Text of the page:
This heightened awareness extends to the environment. The era of rampant consumption, fueled by the information age and globalisation, has undeniably shrunk the world – but at a cost. We're more aware than ever of the damage we've caused to the planet's resources. 

Social sharing fuelling the trend

The ascent of experience has also chimed with the maturing of social media platforms. Social sharing fuels experience with consumers sharing their experiences with friends and followers online. This creates a powerful form of word-of-mouth marketing, further amplifying the value of positive experiences. A report by BrandBastion found that consumers are more likely to post about good experiences (53%) than bad ones (35%) on social media platforms, heightening the incentive to focus on compelling experiences.

A new era of data privacy as power shifts towards consumers

While the popularity of social media platforms shows no sign of waning, people are more conscious of their value and less willing to provide data to platforms, without there being a better value exchange. The emergence of web 3.0 and new tracking laws means they expect to keep better hold of their own data and meaning companies need to work harder and provide better experiences in order to truly engage them. 

I believe we are going to see a shift of company valuation away from the information/data they collect, to the experience they create and deliver. This is being forced by principles and consumer trends around people rather than companies owning their data. 

AI Revolution: Personalised Experiences & The Future of Engagement

The future holds the tantalising promise of AI tailoring truly personalised digital experiences, freeing consumers to enjoy both digital and in-person interactions. After all, this game-changing technology boasts a far greater capacity for information consumption and utilisation than humans.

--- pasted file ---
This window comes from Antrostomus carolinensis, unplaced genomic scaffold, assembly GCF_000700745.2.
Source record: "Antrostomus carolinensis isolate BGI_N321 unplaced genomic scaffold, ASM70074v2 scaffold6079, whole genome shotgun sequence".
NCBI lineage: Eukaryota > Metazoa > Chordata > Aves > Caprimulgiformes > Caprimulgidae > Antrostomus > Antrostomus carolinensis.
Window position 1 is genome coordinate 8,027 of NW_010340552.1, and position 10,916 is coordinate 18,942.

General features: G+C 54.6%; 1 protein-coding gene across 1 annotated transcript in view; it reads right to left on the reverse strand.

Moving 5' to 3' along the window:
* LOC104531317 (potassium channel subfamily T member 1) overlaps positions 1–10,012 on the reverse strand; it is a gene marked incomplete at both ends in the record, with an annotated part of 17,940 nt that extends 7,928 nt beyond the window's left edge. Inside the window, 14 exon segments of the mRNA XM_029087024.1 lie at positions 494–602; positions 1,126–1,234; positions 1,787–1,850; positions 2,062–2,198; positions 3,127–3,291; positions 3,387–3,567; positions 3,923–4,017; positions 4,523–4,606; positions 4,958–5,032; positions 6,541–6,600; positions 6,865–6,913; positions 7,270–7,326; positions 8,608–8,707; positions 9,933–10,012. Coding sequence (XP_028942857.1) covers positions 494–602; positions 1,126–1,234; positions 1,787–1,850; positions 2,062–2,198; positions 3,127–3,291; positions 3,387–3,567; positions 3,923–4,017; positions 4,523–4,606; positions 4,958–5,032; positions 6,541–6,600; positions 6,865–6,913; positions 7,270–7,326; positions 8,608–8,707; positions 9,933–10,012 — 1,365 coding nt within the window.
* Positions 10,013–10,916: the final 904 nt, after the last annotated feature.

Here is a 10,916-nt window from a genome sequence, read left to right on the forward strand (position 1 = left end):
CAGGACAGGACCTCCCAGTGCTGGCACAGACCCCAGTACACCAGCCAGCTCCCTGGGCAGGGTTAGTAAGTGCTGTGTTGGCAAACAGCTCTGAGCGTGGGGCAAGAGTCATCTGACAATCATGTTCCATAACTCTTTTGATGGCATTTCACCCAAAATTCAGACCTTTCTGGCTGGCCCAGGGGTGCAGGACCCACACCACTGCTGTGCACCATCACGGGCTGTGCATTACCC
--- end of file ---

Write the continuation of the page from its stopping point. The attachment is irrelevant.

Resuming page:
We are starting to see the first signs of this impact in the form of declining university submissions. According to UCAS data, the application rate for UK 18-year-olds has fallen for three consecutive years. In 2024, it reached its lowest level since before the pandemic at 41.3%. This indicates a shift in younger generations -  realising life experiences are more important than rote knowledge. 


Coupled with emerging augmented and virtual reality technologies, AI unlocks avenues for immersive experiences, emphasising the urgency for businesses and brands to adapt and avoid becoming irrelevant. 

Technology acts as a bridge, granting access to once-unattainable experiences. However, the transition between technology and the real world must be seamless and frictionless. With this context in mind, the question arises: how can brands and businesses design experiences that unify the online and offline world? In the next blog post, we'll delve into strategies for brands to thrive in this new era.

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Sam Page


I have a true passion for people, technology and business and love combining these three areas to create innovative experiences that really make a difference.

I co-founded 7DOTS, an independent creative tech agency, in 2009. At 7DOTS we create digital experiences that drive intelligence, efficiency and growth for a range of domestic and global companies.